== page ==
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  Liberal Group: Ann Speaking

Speaker I don't want to give the wrong impression about the nature of 20th-century liberalism. All of the important political 'isms' come in many different varieties. That is true of conservatism, socialism, feminism, liberalism, communism -- all of them. There is not necessarily any core of concepts or principles that all of the varieties share.

Just for the sake of full disclosure, I'm echoing Ludwig Wittgenstein here. Wittgenstein pointed out that there is nothing in common to all of the activities that we call 'games.' Instead, there are lots of overlapping features and similarities. He called them "family resemblances." The old idea of a definition -- something we are taught in grade school -- that specifies the common and exclusive elements of things that share a name is a myth. There is no set of common and exclusive elements shared by all games or houses or palaces or whatever. The same thing is true of the different varieties of liberalism. Liberalism is a family resemblance concept.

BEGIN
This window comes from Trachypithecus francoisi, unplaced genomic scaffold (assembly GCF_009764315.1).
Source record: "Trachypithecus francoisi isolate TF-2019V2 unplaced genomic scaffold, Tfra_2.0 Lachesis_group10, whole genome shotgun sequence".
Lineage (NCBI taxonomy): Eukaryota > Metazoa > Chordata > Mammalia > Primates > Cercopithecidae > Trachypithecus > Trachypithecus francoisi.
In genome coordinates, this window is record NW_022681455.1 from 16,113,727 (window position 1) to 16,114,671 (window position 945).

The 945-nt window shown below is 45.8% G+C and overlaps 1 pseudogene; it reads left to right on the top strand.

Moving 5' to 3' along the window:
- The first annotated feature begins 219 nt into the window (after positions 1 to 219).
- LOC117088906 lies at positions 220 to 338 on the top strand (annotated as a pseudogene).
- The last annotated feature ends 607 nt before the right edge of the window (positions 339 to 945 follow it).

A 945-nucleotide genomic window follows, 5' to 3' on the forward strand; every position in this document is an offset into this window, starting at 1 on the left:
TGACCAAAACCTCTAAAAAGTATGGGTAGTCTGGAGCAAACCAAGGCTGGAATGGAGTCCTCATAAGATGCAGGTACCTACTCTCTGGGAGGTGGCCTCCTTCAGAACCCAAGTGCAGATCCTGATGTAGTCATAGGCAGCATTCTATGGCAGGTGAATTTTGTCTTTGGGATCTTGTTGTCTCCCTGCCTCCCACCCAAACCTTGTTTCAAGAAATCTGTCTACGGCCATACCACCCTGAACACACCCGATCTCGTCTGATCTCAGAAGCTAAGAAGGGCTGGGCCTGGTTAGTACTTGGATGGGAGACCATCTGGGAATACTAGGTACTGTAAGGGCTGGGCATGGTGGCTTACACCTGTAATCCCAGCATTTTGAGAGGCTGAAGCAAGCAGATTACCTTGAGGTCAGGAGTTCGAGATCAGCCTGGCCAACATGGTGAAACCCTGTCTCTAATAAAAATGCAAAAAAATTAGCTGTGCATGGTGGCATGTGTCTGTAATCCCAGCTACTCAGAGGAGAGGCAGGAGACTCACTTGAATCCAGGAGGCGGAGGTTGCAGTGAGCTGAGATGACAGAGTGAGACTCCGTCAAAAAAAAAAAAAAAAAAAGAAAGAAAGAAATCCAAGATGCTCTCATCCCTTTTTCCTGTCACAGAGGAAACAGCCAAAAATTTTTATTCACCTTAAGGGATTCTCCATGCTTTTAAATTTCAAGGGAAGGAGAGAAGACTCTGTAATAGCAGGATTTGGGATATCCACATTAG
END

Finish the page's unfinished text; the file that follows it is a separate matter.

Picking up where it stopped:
In my description of liberalism I have tried to identify features that many of the varieties share, but that's all I can do. I can't give you the concepts and principles that all varieties of liberalism have in common.

If we were to look back at the history of modern welfare state liberalism we could identify a series of influential thinkers -- T.H. Green, L.T. Hobhouse, and John Maynard Keynes in Great Britain; Herbert Croly, John Dewey, and John Rawls in the United States -- we would find all sorts of similarities and overlapping ideas. But that's it.

I hate to say it, but the world of political ideas is complicated.





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